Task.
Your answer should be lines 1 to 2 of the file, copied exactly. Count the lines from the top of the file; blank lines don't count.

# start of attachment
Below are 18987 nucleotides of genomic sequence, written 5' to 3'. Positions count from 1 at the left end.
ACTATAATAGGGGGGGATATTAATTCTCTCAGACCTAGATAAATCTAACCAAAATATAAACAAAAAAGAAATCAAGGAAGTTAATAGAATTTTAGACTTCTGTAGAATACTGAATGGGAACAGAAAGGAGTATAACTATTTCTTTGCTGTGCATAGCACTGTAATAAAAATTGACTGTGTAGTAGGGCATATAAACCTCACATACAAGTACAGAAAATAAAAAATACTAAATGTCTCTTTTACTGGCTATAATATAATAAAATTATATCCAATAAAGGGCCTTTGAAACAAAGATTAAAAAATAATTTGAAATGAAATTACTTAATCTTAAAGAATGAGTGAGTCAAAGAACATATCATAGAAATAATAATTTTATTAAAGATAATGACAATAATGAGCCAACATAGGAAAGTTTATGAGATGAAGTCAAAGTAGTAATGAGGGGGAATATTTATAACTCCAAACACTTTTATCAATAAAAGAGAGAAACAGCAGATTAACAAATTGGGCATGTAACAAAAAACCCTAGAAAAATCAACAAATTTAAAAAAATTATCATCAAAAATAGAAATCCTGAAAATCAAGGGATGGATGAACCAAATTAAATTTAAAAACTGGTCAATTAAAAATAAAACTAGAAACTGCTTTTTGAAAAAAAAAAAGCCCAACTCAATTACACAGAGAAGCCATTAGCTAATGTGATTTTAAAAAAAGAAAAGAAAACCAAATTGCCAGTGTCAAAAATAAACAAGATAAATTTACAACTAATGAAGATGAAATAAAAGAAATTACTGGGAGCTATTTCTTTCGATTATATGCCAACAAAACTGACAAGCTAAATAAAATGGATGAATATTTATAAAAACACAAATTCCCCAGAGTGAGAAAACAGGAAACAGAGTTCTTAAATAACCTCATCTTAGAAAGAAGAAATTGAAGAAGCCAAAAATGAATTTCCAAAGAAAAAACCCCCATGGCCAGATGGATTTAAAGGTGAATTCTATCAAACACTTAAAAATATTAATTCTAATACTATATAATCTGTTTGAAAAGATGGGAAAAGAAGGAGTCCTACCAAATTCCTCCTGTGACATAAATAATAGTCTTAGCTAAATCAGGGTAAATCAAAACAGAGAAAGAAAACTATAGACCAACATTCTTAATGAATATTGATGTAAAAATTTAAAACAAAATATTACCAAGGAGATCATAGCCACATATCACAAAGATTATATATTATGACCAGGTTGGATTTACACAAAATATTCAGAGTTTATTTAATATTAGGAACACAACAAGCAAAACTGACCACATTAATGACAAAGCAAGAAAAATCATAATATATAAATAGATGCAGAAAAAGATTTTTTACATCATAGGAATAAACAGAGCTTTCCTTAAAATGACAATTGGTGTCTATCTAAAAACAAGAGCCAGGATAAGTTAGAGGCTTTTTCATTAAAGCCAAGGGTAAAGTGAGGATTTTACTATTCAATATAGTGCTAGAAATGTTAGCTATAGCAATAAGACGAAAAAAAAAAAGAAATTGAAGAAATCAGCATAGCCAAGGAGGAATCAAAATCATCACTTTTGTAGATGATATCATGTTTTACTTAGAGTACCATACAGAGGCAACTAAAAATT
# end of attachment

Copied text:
Below are 18987 nucleotides of genomic sequence, written 5' to 3'. Positions count from 1 at the left end.
ACTATAATAGGGGGGGATATTAATTCTCTCAGACCTAGATAAATCTAACCAAAATATAAACAAAAAAGAAATCAAGGAAGTTAATAGAATTTTAGACTTCTGTAGAATACTGAATGGGAACAGAAAGGAGTATAACTATTTCTTTGCTGTGCATAGCACTGTAATAAAAATTGACTGTGTAGTAGGGCATATAAACCTCACATACAAGTACAGAAAATAAAAAATACTAAATGTCTCTTTTACTGGCTATAATATAATAAAATTATATCCAATAAAGGGCCTTTGAAACAAAGATTAAAAAATAATTTGAAATGAAATTACTTAATCTTAAAGAATGAGTGAGTCAAAGAACATATCATAGAAATAATAATTTTATTAAAGATAATGACAATAATGAGCCAACATAGGAAAGTTTATGAGATGAAGTCAAAGTAGTAATGAGGGGGAATATTTATAACTCCAAACACTTTTATCAATAAAAGAGAGAAACAGCAGATTAACAAATTGGGCATGTAACAAAAAACCCTAGAAAAATCAACAAATTTAAAAAAATTATCATCAAAAATAGAAATCCTGAAAATCAAGGGATGGATGAACCAAATTAAATTTAAAAACTGGTCAATTAAAAATAAAACTAGAAACTGCTTTTTGAAAAAAAAAAAGCCCAACTCAATTACACAGAGAAGCCATTAGCTAATGTGATTTTAAAAAAAGAAAAGAAAACCAAATTGCCAGTGTCAAAAATAAACAAGATAAATTTACAACTAATGAAGATGAAATAAAAGAAATTACTGGGAGCTATTTCTTTCGATTATATGCCAACAAAACTGACAAGCTAAATAAAATGGATGAATATTTATAAAAACACAAATTCCCCAGAGTGAGAAAACAGGAAACAGAGTTCTTAAATAACCTCATCTTAGAAAGAAGAAATTGAAGAAGCCAAAAATGAATTTCCAAAGAAAAAACCCCCATGGCCAGATGGATTTAAAGGTGAATTCTATCAAACACTTAAAAATATTAATTCTAATACTATATAATCTGTTTGAAAAGATGGGAAAAGAAGGAGTCCTACCAAATTCCTCCTGTGACATAAATAATAGTCTTAGCTAAATCAGGGTAAATCAAAACAGAGAAAGAAAACTATAGACCAACATTCTTAATGAATATTGATGTAAAAATTTAAAACAAAATATTACCAAGGAGATCATAGCCACATATCACAAAGATTATATATTATGACCAGGTTGGATTTACACAAAATATTCAGAGTTTATTTAATATTAGGAACACAACAAGCAAAACTGACCACATTAATGACAAAGCAAGAAAAATCATAATATATAAATAGATGCAGAAAAAGATTTTTTACATCATAGGAATAAACAGAGCTTTCCTTAAAATGACAATTGGTGTCTATCTAAAAACAAGAGCCAGGATAAGTTAGAGGCTTTTTCATTAAAGCCAAGGGTAAAGTGAGGATTTTACTATTCAATATAGTGCTAGAAATGTTAGCTATAGCAATAAGACGAAAAAAAAAAAGAAATTGAAGAAATCAGCATAGCCAAGGAGGAATCAAAATCATCACTTTTGTAGATGATATCATGTTTTACTTAGAGTACCATACAGAGGCAACTAAAAATT